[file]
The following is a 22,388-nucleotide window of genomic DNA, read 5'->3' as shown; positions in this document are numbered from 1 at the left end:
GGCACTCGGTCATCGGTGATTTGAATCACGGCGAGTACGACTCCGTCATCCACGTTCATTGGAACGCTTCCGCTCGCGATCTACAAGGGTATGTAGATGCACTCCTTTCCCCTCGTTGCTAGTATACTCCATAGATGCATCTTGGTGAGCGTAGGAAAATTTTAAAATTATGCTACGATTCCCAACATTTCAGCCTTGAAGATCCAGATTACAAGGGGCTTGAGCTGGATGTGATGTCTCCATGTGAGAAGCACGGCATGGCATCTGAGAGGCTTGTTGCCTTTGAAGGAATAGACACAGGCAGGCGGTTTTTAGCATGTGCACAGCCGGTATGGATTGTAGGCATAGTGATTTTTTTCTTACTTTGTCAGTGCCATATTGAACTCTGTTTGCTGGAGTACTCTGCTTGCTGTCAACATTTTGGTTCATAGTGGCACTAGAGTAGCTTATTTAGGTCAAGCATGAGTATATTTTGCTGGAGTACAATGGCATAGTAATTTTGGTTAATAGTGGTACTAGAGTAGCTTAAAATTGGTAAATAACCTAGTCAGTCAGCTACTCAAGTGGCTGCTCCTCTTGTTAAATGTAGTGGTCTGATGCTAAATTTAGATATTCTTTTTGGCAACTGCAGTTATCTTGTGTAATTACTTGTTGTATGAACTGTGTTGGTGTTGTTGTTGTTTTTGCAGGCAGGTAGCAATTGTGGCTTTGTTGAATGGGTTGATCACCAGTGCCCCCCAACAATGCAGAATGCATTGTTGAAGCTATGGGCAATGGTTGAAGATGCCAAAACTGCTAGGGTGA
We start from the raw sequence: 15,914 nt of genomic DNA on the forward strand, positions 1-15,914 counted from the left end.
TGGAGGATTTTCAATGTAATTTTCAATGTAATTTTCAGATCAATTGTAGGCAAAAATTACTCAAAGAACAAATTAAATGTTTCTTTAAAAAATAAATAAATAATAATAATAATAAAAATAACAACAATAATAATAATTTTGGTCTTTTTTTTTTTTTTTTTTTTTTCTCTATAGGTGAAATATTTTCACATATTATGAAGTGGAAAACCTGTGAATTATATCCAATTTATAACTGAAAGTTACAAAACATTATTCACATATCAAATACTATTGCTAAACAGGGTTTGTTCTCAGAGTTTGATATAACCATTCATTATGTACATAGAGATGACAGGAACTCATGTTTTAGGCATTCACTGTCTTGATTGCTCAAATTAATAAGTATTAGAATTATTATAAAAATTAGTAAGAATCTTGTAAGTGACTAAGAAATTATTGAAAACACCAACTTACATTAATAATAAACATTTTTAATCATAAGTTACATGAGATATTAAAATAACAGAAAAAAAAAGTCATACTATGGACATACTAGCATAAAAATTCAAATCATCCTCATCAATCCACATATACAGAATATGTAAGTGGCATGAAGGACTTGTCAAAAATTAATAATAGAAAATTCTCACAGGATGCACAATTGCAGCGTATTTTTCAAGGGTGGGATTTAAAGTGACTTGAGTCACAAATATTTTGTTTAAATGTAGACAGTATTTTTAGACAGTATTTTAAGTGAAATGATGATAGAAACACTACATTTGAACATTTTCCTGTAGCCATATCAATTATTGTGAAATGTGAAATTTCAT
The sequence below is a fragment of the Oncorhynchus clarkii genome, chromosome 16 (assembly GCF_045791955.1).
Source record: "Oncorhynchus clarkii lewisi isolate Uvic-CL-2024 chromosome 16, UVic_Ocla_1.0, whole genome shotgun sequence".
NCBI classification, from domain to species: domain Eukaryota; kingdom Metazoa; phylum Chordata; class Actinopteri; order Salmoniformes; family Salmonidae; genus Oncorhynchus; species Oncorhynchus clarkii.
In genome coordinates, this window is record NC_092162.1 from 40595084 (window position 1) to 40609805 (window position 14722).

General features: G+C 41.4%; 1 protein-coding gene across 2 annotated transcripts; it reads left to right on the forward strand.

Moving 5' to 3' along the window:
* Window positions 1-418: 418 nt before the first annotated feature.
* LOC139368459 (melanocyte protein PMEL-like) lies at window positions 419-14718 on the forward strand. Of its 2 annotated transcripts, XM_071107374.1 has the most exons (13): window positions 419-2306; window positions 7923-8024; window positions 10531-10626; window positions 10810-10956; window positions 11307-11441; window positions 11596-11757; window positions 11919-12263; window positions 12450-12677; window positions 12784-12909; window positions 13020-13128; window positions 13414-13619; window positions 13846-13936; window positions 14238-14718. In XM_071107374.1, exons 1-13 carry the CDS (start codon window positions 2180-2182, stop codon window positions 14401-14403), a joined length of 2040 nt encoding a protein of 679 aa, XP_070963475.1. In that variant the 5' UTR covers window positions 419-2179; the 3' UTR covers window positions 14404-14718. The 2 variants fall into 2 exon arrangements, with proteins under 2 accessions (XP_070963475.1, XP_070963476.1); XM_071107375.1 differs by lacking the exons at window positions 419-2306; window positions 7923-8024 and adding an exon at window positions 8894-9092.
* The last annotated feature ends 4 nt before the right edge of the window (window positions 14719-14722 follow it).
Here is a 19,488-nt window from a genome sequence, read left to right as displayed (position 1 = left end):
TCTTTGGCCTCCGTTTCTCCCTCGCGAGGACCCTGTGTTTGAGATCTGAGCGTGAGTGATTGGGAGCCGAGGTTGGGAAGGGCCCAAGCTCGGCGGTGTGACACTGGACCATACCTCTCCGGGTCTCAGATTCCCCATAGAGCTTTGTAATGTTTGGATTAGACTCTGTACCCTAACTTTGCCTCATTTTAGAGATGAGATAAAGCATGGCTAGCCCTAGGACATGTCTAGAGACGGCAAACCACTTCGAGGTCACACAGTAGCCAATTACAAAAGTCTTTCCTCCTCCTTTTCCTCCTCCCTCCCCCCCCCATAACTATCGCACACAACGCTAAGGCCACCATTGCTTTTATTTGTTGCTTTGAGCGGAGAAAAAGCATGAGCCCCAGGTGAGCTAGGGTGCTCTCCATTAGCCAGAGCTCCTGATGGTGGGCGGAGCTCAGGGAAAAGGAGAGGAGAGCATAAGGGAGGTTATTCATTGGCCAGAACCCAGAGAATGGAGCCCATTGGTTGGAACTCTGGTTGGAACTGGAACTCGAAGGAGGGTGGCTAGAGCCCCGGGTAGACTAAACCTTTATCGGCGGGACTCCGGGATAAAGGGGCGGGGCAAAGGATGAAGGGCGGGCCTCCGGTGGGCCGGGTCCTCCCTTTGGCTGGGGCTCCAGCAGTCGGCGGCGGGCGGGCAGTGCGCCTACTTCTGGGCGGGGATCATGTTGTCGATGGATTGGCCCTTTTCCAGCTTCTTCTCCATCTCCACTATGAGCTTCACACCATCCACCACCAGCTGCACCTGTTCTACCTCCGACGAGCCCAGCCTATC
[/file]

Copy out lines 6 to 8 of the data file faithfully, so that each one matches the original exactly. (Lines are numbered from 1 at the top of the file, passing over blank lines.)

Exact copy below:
Source record: "Oncorhynchus clarkii lewisi isolate Uvic-CL-2024 chromosome 16, UVic_Ocla_1.0, whole genome shotgun sequence".
NCBI classification, from domain to species: domain Eukaryota; kingdom Metazoa; phylum Chordata; class Actinopteri; order Salmoniformes; family Salmonidae; genus Oncorhynchus; species Oncorhynchus clarkii.
In genome coordinates, this window is record NC_092162.1 from 40595084 (window position 1) to 40609805 (window position 14722).